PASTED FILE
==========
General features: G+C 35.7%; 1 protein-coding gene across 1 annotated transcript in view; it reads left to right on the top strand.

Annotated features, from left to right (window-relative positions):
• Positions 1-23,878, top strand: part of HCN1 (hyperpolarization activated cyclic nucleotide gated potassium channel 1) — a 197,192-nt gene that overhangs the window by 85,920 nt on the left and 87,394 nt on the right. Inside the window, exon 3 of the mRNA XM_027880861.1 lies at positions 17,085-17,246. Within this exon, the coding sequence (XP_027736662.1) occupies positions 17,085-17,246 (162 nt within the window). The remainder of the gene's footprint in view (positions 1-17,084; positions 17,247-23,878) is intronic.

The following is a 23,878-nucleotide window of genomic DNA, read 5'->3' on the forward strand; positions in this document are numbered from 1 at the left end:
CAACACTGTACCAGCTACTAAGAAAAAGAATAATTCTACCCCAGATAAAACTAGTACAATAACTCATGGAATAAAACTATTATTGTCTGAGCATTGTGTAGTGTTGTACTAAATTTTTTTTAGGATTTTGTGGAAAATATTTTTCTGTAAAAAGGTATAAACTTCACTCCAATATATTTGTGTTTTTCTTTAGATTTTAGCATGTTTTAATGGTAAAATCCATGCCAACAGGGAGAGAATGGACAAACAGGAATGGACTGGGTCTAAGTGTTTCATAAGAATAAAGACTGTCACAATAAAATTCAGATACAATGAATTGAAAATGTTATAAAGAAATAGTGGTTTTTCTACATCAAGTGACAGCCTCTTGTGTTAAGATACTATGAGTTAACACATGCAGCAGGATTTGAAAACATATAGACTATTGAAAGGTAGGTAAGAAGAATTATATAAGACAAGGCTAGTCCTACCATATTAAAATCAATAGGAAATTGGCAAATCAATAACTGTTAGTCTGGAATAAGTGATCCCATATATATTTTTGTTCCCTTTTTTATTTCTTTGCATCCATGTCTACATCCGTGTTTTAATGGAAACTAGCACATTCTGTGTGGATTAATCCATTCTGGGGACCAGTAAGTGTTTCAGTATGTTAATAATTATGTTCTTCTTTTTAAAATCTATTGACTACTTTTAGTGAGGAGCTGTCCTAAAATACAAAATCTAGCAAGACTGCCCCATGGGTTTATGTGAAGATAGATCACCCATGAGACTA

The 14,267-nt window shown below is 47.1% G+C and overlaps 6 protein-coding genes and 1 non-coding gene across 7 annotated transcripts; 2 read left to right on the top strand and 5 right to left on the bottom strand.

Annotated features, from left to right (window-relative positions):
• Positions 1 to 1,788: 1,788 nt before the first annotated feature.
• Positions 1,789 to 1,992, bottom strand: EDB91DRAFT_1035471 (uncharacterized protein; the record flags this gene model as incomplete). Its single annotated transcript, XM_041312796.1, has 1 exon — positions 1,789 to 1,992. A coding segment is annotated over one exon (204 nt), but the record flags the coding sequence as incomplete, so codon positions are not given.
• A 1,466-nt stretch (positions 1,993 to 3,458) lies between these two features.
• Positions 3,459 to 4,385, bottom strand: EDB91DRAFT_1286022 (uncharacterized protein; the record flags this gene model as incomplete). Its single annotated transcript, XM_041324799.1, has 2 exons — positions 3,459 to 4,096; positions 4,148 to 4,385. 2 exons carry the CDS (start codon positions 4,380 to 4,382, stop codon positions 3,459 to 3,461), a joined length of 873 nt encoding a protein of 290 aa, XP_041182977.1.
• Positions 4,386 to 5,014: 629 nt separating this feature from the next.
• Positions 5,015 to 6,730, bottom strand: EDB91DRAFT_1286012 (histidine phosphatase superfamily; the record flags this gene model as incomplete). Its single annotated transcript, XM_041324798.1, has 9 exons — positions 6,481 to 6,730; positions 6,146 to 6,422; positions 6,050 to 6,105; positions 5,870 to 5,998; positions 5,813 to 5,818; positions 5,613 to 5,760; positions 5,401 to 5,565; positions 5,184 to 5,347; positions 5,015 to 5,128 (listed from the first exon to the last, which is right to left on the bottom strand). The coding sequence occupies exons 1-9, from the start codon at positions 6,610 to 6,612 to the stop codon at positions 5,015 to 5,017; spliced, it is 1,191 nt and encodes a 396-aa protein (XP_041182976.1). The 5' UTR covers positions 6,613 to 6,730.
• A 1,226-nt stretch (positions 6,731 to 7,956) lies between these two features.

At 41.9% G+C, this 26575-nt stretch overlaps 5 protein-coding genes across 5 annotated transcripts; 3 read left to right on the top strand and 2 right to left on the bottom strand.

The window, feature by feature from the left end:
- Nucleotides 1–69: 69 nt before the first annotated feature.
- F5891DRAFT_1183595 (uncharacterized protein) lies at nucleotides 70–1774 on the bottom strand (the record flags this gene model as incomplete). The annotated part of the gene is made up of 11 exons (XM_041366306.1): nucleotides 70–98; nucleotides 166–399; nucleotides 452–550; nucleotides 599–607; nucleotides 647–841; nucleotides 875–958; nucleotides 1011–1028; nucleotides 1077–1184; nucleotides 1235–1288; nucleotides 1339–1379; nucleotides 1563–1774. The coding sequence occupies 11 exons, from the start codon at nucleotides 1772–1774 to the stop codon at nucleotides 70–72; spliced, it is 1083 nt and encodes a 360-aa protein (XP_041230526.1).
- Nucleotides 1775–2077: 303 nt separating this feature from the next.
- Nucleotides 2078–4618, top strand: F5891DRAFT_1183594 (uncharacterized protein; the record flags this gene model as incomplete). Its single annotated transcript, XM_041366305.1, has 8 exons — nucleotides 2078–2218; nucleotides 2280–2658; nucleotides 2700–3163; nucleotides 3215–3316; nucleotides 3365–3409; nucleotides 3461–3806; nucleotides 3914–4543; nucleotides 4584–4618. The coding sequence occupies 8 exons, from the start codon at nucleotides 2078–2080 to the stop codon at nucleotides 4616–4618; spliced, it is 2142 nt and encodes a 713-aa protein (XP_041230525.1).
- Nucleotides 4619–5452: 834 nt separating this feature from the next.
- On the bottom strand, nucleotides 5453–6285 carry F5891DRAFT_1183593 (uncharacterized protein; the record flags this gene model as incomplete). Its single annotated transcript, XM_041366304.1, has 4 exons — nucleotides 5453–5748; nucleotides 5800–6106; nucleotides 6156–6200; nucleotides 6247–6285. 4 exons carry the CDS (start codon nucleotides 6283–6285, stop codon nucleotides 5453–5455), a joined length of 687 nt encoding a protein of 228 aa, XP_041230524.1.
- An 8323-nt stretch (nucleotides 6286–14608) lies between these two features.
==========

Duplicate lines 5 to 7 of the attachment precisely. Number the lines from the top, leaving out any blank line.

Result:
CAACACTGTACCAGCTACTAAGAAAAAGAATAATTCTACCCCAGATAAAACTAGTACAATAACTCATGGAATAAAACTATTATTGTCTGAGCATTGTGTAGTGTTGTACTAAATTTTTTTTAGGATTTTGTGGAAAATATTTTTCTGTAAAAAGGTATAAACTTCACTCCAATATATTTGTGTTTTTCTTTAGATTTTAGCATGTTTTAATGGTAAAATCCATGCCAACAGGGAGAGAATGGACAAACAGGAATGGACTGGGTCTAAGTGTTTCATAAGAATAAAGACTGTCACAATAAAATTCAGATACAATGAATTGAAAATGTTATAAAGAAATAGTGGTTTTTCTACATCAAGTGACAGCCTCTTGTGTTAAGATACTATGAGTTAACACATGCAGCAGGATTTGAAAACATATAGACTATTGAAAGGTAGGTAAGAAGAATTATATAAGACAAGGCTAGTCCTACCATATTAAAATCAATAGGAAATTGGCAAATCAATAACTGTTAGTCTGGAATAAGTGATCCCATATATATTTTTGTTCCCTTTTTTATTTCTTTGCATCCATGTCTACATCCGTGTTTTAATGGAAACTAGCACATTCTGTGTGGATTAATCCATTCTGGGGACCAGTAAGTGTTTCAGTATGTTAATAATTATGTTCTTCTTTTTAAAATCTATTGACTACTTTTAGTGAGGAGCTGTCCTAAAATACAAAATCTAGCAAGACTGCCCCATGGGTTTATGTGAAGATAGATCACCCATGAGACTA

The 14,267-nt window shown below is 47.1% G+C and overlaps 6 protein-coding genes and 1 non-coding gene across 7 annotated transcripts; 2 read left to right on the top strand and 5 right to left on the bottom strand.

Annotated features, from left to right (window-relative positions):